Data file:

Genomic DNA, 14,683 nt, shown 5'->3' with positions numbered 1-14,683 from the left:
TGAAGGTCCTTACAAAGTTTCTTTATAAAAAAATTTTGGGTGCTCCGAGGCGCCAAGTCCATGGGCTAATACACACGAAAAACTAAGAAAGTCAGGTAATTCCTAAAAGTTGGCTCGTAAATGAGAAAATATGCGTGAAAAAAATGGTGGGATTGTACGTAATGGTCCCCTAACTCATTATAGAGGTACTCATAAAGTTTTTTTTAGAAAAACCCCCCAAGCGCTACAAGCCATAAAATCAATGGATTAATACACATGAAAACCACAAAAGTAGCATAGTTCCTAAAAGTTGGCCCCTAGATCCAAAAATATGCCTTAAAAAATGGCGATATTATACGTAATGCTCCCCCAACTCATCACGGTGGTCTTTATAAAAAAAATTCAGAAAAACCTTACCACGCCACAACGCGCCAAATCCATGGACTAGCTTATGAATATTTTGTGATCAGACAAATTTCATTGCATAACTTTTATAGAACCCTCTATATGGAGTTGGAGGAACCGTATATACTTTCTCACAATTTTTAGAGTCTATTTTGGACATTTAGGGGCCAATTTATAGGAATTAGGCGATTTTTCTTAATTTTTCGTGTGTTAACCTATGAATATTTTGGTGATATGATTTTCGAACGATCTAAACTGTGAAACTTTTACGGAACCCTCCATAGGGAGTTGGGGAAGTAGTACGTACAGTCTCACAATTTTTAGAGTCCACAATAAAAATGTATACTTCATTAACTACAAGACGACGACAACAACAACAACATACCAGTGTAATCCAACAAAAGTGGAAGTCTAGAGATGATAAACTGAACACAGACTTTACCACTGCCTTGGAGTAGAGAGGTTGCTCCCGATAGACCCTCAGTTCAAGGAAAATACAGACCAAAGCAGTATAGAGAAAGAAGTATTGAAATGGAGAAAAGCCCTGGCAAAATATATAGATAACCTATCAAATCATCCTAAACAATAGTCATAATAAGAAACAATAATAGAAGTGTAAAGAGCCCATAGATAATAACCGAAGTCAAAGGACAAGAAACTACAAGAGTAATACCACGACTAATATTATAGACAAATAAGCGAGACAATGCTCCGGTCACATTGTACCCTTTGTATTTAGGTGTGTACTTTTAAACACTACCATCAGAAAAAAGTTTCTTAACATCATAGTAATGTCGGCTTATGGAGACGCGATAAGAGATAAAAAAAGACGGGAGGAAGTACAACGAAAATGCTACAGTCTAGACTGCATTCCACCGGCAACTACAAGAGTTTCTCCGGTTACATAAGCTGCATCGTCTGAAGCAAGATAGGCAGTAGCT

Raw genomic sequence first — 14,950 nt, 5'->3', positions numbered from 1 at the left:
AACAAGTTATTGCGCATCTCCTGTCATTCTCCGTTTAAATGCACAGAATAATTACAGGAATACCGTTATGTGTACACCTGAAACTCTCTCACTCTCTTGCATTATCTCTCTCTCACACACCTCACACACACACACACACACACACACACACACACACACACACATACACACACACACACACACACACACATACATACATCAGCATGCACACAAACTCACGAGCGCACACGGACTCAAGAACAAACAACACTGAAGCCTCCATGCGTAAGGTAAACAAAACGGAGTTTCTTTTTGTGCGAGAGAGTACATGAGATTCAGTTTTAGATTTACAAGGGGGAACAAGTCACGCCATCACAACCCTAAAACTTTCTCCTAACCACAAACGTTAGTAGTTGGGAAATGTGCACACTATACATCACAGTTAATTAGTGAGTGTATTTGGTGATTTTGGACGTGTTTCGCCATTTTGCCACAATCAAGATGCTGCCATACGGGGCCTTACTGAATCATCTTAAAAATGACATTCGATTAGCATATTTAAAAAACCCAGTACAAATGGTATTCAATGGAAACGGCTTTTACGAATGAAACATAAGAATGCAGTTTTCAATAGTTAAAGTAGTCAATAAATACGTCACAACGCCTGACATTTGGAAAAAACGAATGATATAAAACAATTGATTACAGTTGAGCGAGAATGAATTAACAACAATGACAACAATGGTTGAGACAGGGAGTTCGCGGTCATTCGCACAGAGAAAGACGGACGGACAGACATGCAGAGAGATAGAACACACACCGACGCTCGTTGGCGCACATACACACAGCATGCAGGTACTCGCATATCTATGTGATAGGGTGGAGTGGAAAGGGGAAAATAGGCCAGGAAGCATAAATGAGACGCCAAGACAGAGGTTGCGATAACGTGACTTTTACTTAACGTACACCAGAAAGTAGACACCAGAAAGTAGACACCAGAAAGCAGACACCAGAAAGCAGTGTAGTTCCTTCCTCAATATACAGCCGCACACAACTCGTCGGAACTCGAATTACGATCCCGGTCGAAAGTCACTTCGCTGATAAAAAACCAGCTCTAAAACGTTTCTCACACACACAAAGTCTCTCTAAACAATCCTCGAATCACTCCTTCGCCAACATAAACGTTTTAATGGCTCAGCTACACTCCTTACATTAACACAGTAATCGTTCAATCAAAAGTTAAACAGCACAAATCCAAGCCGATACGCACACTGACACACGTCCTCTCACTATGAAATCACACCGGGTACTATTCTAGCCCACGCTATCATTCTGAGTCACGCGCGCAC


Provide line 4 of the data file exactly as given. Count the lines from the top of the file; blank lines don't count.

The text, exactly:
AACAAGTTATTGCGCATCTCCTGTCATTCTCCGTTTAAATGCACAGAATAATTACAGGAATACCGTTATGTGTACACCTGAAACTCTCTCACTCTCTTGCATTATCTCTCTCTCACACACCTCACACACACACACACACACACACACACACACACACACACACATACACACACACACACACACACACACATACATACATCAGCATGCACACAAACTCACGAGCGCACACGGACTCAAGAACAAACAACACTGAAGCCTCCATGCGTAAGGTAAACAAAACGGAGTTTCTTTTTGTGCGAGAGAGTACATGAGATTCAGTTTTAGATTTACAAGGGGGAACAAGTCACGCCATCACAACCCTAAAACTTTCTCCTAACCACAAACGTTAGTAGTTGGGAAATGTGCACACTATACATCACAGTTAATTAGTGAGTGTATTTGGTGATTTTGGACGTGTTTCGCCATTTTGCCACAATCAAGATGCTGCCATACGGGGCCTTACTGAATCATCTTAAAAATGACATTCGATTAGCATATTTAAAAAACCCAGTACAAATGGTATTCAATGGAAACGGCTTTTACGAATGAAACATAAGAATGCAGTTTTCAATAGTTAAAGTAGTCAATAAATACGTCACAACGCCTGACATTTGGAAAAAACGAATGATATAAAACAATTGATTACAGTTGAGCGAGAATGAATTAACAACAATGACAACAATGGTTGAGACAGGGAGTTCGCGGTCATTCGCACAGAGAAAGACGGACGGACAGACATGCAGAGAGATAGAACACACACCGACGCTCGTTGGCGCACATACACACAGCATGCAGGTACTCGCATATCTATGTGATAGGGTGGAGTGGAAAGGGGAAAATAGGCCAGGAAGCATAAATGAGACGCCAAGACAGAGGTTGCGATAACGTGACTTTTACTTAACGTACACCAGAAAGTAGACACCAGAAAGTAGACACCAGAAAGCAGACACCAGAAAGCAGTGTAGTTCCTTCCTCAATATACAGCCGCACACAACTCGTCGGAACTCGAATTACGATCCCGGTCGAAAGTCACTTCGCTGATAAAAAACCAGCTCTAAAACGTTTCTCACACACACAAAGTCTCTCTAAACAATCCTCGAATCACTCCTTCGCCAACATAAACGTTTTAATGGCTCAGCTACACTCCTTACATTAACACAGTAATCGTTCAATCAAAAGTTAAACAGCACAAATCCAAGCCGATACGCACACTGACACACGTCCTCTCACTATGAAATCACACCGGGTACTATTCTAGCCCACGCTATCATTCTGAGTCACGCGCGCAC